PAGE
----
July 9th will be the three year mark since we said goodbye to Verity Grace and has me already reflecting on all that has changed…and what hasn’t. There have been epic travels, changing of homes, “hellos” to new friends and “goodbyes” as people have moved away. There have been new job/church roles, a new puppy, a new non-profit startup.
Yet still my womb is silent.
Still we wait, and I feel unloved, unseen and unheard by the only One with the power over the waiting.
Just recently a friend who is also
walking… wading…trudging through the emotional rollercoaster of infertility loaned me a book titled, When God Says Wait: Navigating life’s detours and delays without losing your faith, your friends, or your mind by Elizabeth Laing Thomson. At first, it sat there, collecting dust. In my “year of rest”, after saying goodbye to a job I loved, students I love, the sense of security in knowing a paycheck would come in each month, I did very little to truly rest. I filled up my schedule and I avoided. I avoided almost anything that had to do with working through the fact that God is still asking us to “wait” for another child.
Not wanting to keep the book for too long and become known by absolutely everyone as THAT friend (yes, Al, I do still have your Brené Brown book I need to return and no, I still have not read it), I figured I would at least skim through it. Somehow, in my skimming, God always drew my eyes to what my heart needs (and I say “needs” very intentionally because it is an ongoing process; moment-by-moment reminders) to hear.
“The longer God’s silence stretches, the more things start to break inside” (Thomson, pg. 15). YES! Yes, THIS! I know that feeling! I feel like I am breaking. Like maybe God loves everyone BUT me, or that He doesn’t actually see me or hear my cries.
I must be breaking because I keep falling back into “auto-pilot” and operating as though this waiting period is God’s way of telling me to “pull myself together” and figure out how to love Him and others better before He will finally entrust us with another child. I keep forgetting the lessons He has been teaching me through this journey. Lessons like:
- Redefining my hope in Him.
- Learning to be brave.
- Remembering I am enough.
(Sound familiar maybe? Like, say, previous posts where I thought I got the lesson and could move on…apparently that’s not how things actually work but wouldn’t it be nice if it was?)
I have been breaking as I feel each setback, each moment of despair, anger and grief as if I was deserving of punishment or as if God is withholding until I figure “it” out. I have spent the last three years pinballing between feeling like I am finally getting it and like I am failing.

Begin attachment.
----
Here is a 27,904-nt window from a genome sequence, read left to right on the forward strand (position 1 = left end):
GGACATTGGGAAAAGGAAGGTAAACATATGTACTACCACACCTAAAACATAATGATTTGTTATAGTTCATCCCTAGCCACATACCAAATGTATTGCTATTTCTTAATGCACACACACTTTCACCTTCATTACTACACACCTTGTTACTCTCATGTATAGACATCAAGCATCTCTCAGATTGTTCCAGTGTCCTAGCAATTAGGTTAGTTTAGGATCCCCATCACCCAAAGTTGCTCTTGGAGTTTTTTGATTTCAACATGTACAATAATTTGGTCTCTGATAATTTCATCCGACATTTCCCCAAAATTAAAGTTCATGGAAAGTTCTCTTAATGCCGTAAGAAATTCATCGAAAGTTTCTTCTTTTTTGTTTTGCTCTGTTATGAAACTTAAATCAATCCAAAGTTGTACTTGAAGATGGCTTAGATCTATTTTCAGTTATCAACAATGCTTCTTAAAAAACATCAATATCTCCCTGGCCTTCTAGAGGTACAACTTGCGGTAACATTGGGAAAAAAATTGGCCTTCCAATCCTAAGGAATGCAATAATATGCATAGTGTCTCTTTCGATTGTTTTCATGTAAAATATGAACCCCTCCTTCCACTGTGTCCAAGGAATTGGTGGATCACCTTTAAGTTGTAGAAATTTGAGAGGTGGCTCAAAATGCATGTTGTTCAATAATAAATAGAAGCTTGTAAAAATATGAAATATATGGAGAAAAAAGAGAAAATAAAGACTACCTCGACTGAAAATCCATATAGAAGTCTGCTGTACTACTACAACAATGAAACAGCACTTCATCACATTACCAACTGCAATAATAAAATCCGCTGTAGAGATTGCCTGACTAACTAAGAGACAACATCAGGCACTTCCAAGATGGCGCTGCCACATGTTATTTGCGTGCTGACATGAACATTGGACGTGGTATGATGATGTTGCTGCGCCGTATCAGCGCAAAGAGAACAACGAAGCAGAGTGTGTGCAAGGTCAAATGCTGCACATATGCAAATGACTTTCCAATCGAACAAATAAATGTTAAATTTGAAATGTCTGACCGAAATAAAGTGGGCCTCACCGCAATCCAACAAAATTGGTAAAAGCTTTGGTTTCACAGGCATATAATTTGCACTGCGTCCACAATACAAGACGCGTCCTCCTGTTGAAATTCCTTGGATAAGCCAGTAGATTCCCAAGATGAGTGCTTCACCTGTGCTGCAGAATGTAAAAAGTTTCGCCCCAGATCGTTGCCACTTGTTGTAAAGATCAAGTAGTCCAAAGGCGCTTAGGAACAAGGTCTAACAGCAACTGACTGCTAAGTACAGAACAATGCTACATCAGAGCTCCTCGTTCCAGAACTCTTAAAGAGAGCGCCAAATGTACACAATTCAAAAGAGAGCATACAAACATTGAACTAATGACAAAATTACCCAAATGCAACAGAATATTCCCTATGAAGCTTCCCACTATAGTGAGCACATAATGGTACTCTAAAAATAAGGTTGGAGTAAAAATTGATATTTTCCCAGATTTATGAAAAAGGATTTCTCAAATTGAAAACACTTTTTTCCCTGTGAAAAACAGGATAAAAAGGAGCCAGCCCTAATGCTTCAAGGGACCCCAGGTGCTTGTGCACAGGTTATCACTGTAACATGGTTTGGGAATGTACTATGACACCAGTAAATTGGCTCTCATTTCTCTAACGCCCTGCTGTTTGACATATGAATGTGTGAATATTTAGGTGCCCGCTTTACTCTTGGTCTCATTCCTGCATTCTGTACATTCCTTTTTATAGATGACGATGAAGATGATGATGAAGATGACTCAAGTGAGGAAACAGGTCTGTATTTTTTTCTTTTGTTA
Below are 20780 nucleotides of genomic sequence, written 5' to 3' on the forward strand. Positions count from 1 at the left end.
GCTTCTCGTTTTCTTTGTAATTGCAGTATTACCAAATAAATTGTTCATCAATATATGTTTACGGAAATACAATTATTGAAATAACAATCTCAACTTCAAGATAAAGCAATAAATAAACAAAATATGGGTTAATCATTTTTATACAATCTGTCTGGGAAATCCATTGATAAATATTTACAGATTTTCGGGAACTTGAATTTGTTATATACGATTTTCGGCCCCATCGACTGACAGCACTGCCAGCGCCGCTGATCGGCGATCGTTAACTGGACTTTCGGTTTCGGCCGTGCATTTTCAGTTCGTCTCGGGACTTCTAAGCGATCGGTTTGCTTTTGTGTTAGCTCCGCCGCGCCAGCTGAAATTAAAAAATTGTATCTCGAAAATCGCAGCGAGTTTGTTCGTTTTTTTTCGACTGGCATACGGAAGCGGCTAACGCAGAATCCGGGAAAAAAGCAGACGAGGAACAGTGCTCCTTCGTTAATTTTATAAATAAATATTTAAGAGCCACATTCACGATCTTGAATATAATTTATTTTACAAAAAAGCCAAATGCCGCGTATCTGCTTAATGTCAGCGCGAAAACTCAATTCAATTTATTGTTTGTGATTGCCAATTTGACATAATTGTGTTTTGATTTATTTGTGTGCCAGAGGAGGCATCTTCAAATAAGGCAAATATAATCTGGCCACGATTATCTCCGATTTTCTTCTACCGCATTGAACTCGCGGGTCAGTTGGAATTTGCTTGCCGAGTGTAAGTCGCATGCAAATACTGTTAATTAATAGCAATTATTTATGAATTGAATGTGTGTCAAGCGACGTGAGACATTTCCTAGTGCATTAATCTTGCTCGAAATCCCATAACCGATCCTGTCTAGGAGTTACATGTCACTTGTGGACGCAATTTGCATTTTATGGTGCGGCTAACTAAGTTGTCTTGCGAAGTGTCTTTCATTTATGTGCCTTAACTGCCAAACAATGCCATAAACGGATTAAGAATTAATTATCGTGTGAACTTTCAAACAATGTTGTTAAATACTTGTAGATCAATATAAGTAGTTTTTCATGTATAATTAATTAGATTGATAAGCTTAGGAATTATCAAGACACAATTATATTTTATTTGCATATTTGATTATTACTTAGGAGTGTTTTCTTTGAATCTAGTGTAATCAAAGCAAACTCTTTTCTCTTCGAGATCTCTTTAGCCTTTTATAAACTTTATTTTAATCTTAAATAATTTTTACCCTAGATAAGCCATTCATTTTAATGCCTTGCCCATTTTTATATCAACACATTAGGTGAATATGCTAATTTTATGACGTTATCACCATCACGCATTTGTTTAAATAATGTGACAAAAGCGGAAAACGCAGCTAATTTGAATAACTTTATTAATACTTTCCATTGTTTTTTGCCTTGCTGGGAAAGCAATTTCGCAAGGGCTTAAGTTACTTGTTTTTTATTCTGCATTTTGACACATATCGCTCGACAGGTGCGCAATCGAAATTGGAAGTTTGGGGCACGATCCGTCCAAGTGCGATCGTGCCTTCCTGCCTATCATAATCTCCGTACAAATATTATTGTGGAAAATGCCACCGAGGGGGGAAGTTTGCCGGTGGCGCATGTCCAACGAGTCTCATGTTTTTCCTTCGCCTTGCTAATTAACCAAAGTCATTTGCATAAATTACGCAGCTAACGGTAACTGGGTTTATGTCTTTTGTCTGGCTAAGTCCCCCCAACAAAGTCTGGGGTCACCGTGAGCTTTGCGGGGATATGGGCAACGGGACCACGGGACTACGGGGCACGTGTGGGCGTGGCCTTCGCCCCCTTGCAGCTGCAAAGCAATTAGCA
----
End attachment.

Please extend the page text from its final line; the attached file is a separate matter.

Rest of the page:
“The longer we wait on an answer, the more distant God feels. His silence fuels our suspicions: Does He even care? Is He unmoved by my tears, my pleas? Just as in the garden, the evil snake whispers doubt through gaps in our shield of faith. After a while, God may start to feel like the enemy. The Great Giver? Yeah right. More like the Great Disappoinoter. The Great Withholder. He is holding out on me on purpose. Ignoring me. Torturing me. He doesn’t want what’s best for me. He probably doesn’t even like me. We don’t like to admit this, lest we get struck by lightning, but the truth is, some of us get mad at God. Bitterness begins to wrap icy tentacles around our hearts – suffocating hope, strangling trust – till only anger remains. And what a terrifying place that is, when you feel resentment toward God clouding your vision, darkening your heart: not only are you wandering in the unmarked wilderness, but now you have lost your compass” (Thomson, pg. 82).
In this last year I have felt my hope dwindling, till only anger remained. I felt unloved, unseen, and unheard by God.
Oh, how wrong I was.
Honestly, I thought I had even learned THIS lesson before.
Rewind to late winter/early Spring of 2019. I was teaching and college/career counseling with no idea I would be handing in my resignation before the year was out. I had finished running photocopies and headed back to my office, done with appointments for the day, headphones in, Spotify playlist doing its thing and adding new music it thinks I’ll like, and this song comes on. Not the radio version, a live, acoustic version of “Persevere” by Gang of Youths with an intro explaining the “why” behind the song.
In his intro, lead singer David Le’aupepe says this, “We have this friend named David Andrew. He and his wife have been through hell and back. David and his wife were expecting a baby (My steps falter. I’m arrested by “were”…I know where this is going and my heart is already breaking) and then 8.5 months in the pregnancy I got a call from a friend saying the baby was gone. Her name was Emme Grace. Emme Grace Andrew. This song is about her and her amazing dad.”